I am not well versed in the legalese of vaping, but I am willing to guess that regulations have a lot to do with this; anything vape-related has to be 18+ and is under a different level of scrutiny than a “personal essential oil diffuser.” Still, I think the most telling part is this: I won’t use the KININ devices in front of my son because it looks far too much like I am smoking. Likewise, I highly doubt my office manager would be cool with me using KININ in my office because, again, it looks like smoking.
They say it is different, and that might well be the case, but they made a choice to design it the same as an e-cigarette in size, dimensions, and style; it looks exactly like the disposable e-cigs sold in convenience stores and gas stations. As an analogy, this would be like me driving a Vespa down the highway. If I got pulled over without a motorcycle license, I would still get a ticket, even if I tried to argue a Vespa wasn’t the same as a motorcycle. That’s how I see the KININ — it’s not necessarily as powerful as a vape, but you can’t really claim with a straight face that it isn’t under the same category.
KININ also claims their ingredients set them apart because they only use kosher vegetable glycerin and specially sourced oils. Cheap vape oils can contain controversial ingredients like propylene glycol. However, KININ isn’t unique in this respect. A very quick Google search led me to a number of higher-end e-liquids that are just organic vegetable glycerin and one or two identifiable flavors (for example, Kind Juices sells e-liquid that only contains vegetable glycerin and flavor, plus they provide a third-party lab test proving there is not any Diacetyl or other dangerous contaminants). They are not essential oils, but in terms of a “cleaner” vapor, KININ isn’t completely unique.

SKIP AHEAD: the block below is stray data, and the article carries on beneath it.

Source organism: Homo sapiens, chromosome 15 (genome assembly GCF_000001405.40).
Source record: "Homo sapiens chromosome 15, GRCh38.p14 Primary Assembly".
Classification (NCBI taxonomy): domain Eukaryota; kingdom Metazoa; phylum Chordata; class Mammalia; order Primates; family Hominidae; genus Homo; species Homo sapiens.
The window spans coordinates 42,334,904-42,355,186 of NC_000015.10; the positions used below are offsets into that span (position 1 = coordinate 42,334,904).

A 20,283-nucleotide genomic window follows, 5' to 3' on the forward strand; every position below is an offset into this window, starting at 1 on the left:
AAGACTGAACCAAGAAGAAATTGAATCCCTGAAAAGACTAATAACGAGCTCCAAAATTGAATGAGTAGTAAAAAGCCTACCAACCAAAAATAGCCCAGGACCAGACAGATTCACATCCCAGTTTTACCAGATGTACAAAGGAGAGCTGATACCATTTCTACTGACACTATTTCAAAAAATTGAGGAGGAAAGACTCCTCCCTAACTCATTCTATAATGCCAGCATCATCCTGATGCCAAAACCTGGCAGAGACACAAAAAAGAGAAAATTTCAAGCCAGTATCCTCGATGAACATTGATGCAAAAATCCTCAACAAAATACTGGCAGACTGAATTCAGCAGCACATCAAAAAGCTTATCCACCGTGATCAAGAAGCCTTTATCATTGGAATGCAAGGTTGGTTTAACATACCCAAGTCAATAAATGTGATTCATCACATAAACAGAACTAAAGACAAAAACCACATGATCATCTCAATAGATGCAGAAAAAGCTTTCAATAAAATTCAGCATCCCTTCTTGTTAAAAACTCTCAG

KININ is also pricey. One stick is $24, though that drops to $21.60 on “subscribe and save.” You can buy all three as a set for $60 or $54 on “subscribe and save.” That’s … not cheap, even though KININ says they can last around a month (or 250-300 breaths). A bottle of e-juice for a vape might run you about the same ~$25, plus the cost of the vape, but you get more flavor choices with a vape. On the other hand, KININ is one of very few companies selling inhalable essential oils, so if that is specifically what you want, well, you have no choice on the price.
So this where the review leaves me feeling a little mixed. On the one hand, I genuinely enjoy using the product and found that it helped my mental well-being. On the other hand, I can’t rule out a placebo effect or that breathing is the key over the oils. Most importantly, I am deeply uncomfortable with calling this a “personal essential oil diffuser” — it is a device that vapes essential oils. KININ can try to argue there is a difference, but it’s a vape in terms of looks and functionality.
Source: Manufacturer provided review model
What I Liked: Relaxing experience to use them; No learning curve; Recovery, in particular, is extremely pleasant to use; Scents only seem to impact the end-user and do not linger on clothes or in the area
What Needs Improvement: It’s a vape. Just call it that; Pricey; While portable, probably can’t be used anywhere vapes are banned